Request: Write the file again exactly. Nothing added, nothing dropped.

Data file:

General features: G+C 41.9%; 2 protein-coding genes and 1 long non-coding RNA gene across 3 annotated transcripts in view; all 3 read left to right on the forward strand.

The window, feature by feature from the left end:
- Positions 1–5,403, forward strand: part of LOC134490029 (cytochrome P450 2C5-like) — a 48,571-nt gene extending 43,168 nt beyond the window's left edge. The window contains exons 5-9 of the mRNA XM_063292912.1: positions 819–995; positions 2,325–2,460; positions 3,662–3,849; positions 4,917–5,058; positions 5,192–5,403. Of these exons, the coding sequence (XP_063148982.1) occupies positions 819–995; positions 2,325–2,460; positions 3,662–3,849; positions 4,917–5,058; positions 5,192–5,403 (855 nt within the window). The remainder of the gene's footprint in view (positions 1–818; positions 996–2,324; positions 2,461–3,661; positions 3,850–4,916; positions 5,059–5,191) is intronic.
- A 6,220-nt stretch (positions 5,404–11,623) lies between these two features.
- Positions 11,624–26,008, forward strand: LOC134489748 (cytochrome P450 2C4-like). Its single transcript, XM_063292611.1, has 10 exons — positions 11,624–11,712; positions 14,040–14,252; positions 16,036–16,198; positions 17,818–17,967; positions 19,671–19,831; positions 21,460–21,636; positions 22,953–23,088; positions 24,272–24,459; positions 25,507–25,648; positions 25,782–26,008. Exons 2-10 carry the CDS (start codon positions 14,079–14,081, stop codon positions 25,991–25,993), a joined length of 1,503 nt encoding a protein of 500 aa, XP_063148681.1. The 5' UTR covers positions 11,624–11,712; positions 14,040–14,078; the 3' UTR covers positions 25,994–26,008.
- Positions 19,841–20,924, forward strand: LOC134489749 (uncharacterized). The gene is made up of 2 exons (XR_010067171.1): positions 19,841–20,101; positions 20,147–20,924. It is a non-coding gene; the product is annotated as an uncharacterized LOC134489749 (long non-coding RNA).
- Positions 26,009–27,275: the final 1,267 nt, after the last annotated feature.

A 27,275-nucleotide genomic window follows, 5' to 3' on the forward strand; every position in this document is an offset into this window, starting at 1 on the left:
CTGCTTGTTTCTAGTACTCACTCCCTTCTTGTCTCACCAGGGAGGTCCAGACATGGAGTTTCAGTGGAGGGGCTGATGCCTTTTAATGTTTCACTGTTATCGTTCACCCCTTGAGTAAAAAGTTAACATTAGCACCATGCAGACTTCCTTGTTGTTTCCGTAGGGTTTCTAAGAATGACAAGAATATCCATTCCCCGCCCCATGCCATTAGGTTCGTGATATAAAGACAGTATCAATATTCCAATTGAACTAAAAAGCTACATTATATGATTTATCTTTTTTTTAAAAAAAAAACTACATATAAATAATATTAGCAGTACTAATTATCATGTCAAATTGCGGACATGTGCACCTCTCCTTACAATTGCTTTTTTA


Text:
General features: G+C 41.9%; 2 protein-coding genes and 1 long non-coding RNA gene across 3 annotated transcripts in view; all 3 read left to right on the forward strand.

The window, feature by feature from the left end:
- Positions 1–5,403, forward strand: part of LOC134490029 (cytochrome P450 2C5-like) — a 48,571-nt gene extending 43,168 nt beyond the window's left edge. The window contains exons 5-9 of the mRNA XM_063292912.1: positions 819–995; positions 2,325–2,460; positions 3,662–3,849; positions 4,917–5,058; positions 5,192–5,403. Of these exons, the coding sequence (XP_063148982.1) occupies positions 819–995; positions 2,325–2,460; positions 3,662–3,849; positions 4,917–5,058; positions 5,192–5,403 (855 nt within the window). The remainder of the gene's footprint in view (positions 1–818; positions 996–2,324; positions 2,461–3,661; positions 3,850–4,916; positions 5,059–5,191) is intronic.
- A 6,220-nt stretch (positions 5,404–11,623) lies between these two features.
- Positions 11,624–26,008, forward strand: LOC134489748 (cytochrome P450 2C4-like). Its single transcript, XM_063292611.1, has 10 exons — positions 11,624–11,712; positions 14,040–14,252; positions 16,036–16,198; positions 17,818–17,967; positions 19,671–19,831; positions 21,460–21,636; positions 22,953–23,088; positions 24,272–24,459; positions 25,507–25,648; positions 25,782–26,008. Exons 2-10 carry the CDS (start codon positions 14,079–14,081, stop codon positions 25,991–25,993), a joined length of 1,503 nt encoding a protein of 500 aa, XP_063148681.1. The 5' UTR covers positions 11,624–11,712; positions 14,040–14,078; the 3' UTR covers positions 25,994–26,008.
- Positions 19,841–20,924, forward strand: LOC134489749 (uncharacterized). The gene is made up of 2 exons (XR_010067171.1): positions 19,841–20,101; positions 20,147–20,924. It is a non-coding gene; the product is annotated as an uncharacterized LOC134489749 (long non-coding RNA).
- Positions 26,009–27,275: the final 1,267 nt, after the last annotated feature.

A 27,275-nucleotide genomic window follows, 5' to 3' on the forward strand; every position in this document is an offset into this window, starting at 1 on the left:
CTGCTTGTTTCTAGTACTCACTCCCTTCTTGTCTCACCAGGGAGGTCCAGACATGGAGTTTCAGTGGAGGGGCTGATGCCTTTTAATGTTTCACTGTTATCGTTCACCCCTTGAGTAAAAAGTTAACATTAGCACCATGCAGACTTCCTTGTTGTTTCCGTAGGGTTTCTAAGAATGACAAGAATATCCATTCCCCGCCCCATGCCATTAGGTTCGTGATATAAAGACAGTATCAATATTCCAATTGAACTAAAAAGCTACATTATATGATTTATCTTTTTTTTAAAAAAAAAACTACATATAAATAATATTAGCAGTACTAATTATCATGTCAAATTGCGGACATGTGCACCTCTCCTTACAATTGCTTTTTTA